Ingham County Treasurer and MSU Land Policy Institute release economic impact report
Ingham County Treasurer Eric Schertzing and Michigan State University Land Policy Institute are pleased to release the results of a seven-year study.
October 16, 2015
Contact: Eric Schertzing, Ingham County treasurer, (517) 303-7233
Study indicates Ingham County tax foreclosure auction has a positive impact on neighborhood revitalization
MASON, MI.--Ingham County Treasurer Eric Schertzing and Michigan State University Land Policy Institute are pleased to release the results of a seven-year study examining the relationship between tax auction property sales, renovations and property prices in Ingham County neighborhoods between 2008 and 2014.
The Land Policy Institute study reports that tax auction activities play a positive role in neighborhood revitalization, which has been especially important during the economic recession and housing market decline. The Treasurer’s office has utilized Property Tax Foreclosure Auction and Land Bank Fast Track Authority programs since 2006 to address foreclosure, abandonment and blight in Ingham County neighborhoods.
Ingham County property tax auctions are atypical of many tax auction programs in Michigan. Working in tandem with the Ingham County Land Bank, the Treasurer’s office is able to sell properties with greater potential for improvement at the auction.
Results of the analysis show an overall economic impact of $2,981,543 for the Ingham County economy, resulting from the expenditures associated with the tax foreclosure auction sales. Renovation of tax auction properties by new owners showed to have a positive relationship to property prices of surrounding homes.
Further, the study indicates the total estimated value-added impact in the Ingham County area was $1,550,646. Property tax auctions leveraged $1.30 in the regional economy for every dollar spent as well as created 21 direct and indirect jobs associated with related activities.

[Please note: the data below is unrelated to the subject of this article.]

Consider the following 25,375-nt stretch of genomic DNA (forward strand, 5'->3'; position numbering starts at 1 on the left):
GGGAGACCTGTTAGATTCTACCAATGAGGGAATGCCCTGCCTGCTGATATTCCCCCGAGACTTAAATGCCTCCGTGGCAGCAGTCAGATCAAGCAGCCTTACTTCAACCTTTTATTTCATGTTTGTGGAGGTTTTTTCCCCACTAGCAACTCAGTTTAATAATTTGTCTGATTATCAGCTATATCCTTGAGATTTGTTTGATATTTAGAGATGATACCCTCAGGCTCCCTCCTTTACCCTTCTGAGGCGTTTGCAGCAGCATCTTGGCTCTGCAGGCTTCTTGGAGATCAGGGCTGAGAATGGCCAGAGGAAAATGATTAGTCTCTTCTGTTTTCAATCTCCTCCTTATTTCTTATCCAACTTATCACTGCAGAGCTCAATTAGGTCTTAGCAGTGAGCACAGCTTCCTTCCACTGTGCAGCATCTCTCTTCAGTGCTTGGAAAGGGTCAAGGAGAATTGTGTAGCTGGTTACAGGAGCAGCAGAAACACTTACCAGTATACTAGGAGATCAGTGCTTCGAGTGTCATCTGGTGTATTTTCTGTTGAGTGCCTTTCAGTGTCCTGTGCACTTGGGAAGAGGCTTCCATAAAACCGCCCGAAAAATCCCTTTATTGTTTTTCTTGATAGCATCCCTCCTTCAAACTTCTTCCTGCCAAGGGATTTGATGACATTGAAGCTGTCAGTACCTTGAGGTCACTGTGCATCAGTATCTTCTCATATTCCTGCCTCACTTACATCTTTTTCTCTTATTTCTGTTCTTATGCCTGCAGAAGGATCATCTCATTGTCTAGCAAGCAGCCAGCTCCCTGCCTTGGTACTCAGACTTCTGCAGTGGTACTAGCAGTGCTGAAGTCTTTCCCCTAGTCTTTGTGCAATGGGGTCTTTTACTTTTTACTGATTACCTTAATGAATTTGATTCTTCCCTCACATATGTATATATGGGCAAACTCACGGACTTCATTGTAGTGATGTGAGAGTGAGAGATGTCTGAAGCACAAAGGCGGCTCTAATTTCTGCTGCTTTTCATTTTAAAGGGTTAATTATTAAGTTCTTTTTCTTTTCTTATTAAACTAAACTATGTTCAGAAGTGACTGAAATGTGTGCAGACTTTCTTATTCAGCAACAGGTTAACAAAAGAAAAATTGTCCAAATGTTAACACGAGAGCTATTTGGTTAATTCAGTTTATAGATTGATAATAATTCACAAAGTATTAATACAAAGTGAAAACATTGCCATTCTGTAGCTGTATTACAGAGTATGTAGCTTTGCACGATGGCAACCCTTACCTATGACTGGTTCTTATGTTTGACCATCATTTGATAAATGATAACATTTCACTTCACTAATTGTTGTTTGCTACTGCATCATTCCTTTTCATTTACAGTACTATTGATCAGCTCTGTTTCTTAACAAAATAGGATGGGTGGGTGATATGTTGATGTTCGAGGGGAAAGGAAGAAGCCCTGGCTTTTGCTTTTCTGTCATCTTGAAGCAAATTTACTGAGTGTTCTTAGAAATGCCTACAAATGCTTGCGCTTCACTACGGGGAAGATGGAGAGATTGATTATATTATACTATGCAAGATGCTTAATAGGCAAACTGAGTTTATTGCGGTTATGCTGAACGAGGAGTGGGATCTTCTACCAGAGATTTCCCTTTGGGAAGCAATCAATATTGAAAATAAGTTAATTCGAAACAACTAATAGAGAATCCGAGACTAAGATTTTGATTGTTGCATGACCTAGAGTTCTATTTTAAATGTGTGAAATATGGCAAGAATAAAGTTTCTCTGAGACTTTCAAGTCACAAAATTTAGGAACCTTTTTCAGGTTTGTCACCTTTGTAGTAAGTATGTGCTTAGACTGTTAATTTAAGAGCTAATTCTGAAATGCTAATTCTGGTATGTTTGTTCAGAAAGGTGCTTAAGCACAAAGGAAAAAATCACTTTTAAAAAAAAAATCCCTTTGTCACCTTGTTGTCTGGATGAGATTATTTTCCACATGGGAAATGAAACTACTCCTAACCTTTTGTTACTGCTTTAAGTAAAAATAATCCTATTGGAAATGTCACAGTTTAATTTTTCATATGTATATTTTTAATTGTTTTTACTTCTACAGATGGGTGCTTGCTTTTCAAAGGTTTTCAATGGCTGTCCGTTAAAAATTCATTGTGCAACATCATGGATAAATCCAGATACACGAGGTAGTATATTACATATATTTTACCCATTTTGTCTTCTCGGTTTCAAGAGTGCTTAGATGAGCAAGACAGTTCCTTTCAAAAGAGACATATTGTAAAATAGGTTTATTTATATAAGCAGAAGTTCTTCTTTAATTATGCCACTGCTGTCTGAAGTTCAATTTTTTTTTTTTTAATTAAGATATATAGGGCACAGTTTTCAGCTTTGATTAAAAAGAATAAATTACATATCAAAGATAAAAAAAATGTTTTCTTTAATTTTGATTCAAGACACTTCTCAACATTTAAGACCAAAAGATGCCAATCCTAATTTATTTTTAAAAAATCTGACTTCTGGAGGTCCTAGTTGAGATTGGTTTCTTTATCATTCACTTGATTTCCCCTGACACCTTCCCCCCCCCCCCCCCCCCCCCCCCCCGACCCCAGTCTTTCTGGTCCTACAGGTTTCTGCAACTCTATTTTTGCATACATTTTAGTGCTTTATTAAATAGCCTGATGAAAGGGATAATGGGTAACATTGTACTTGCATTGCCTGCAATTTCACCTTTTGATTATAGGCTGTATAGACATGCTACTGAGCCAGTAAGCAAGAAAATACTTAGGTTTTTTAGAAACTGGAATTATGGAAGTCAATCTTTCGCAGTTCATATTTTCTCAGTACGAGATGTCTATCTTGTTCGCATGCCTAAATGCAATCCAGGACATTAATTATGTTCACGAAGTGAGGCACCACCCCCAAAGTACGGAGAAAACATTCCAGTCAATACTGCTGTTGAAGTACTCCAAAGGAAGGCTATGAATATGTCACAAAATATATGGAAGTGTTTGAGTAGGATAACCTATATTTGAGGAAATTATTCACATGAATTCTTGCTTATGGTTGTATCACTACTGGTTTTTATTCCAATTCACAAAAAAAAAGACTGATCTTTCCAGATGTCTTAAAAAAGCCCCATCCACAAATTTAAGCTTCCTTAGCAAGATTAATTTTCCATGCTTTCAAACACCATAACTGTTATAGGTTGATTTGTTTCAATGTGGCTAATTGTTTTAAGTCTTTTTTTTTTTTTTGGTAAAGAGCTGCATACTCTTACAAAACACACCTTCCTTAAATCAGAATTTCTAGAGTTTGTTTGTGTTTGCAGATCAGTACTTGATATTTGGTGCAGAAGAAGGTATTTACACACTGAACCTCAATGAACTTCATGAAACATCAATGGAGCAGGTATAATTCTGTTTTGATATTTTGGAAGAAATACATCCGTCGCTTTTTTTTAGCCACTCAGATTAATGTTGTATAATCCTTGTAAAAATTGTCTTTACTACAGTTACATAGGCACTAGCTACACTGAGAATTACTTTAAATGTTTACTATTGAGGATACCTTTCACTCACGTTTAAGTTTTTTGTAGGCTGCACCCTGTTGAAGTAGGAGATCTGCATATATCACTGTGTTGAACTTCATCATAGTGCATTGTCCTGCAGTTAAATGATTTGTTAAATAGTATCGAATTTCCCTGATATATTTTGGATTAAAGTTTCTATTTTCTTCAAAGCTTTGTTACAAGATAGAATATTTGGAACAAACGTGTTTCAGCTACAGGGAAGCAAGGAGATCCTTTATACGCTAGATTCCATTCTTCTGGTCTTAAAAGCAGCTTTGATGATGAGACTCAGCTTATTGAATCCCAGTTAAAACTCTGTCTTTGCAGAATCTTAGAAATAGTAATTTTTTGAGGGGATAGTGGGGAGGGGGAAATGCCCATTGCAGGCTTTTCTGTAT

The positive impacts indicated are significant when compared to prior tax foreclosure research conducted in the cities of Flint and Detroit. A 2009 University of Michigan study reported that tax auctions do not result in positive impacts in those communities. The current research shows some rising optimism as the tax auction process is refined--that is, more owner-occupancy and historic covenants in addition to higher minimum bids--for better results.
“Through the auction process, the Treasurer’s office provides the community a set of tools at its disposal for addressing the challenges of tax foreclosed properties and the associated vacancy and blight," says Ingham County Treasurer and Land Bank Chairman, Eric Schertzing. "As this study indicates, using the tools available to the Treasurer and Land Bank has significant economic impact and assists in creating and maintaining neighborhood aesthetics." The full report can be viewed online at http://tr.ingham.org/.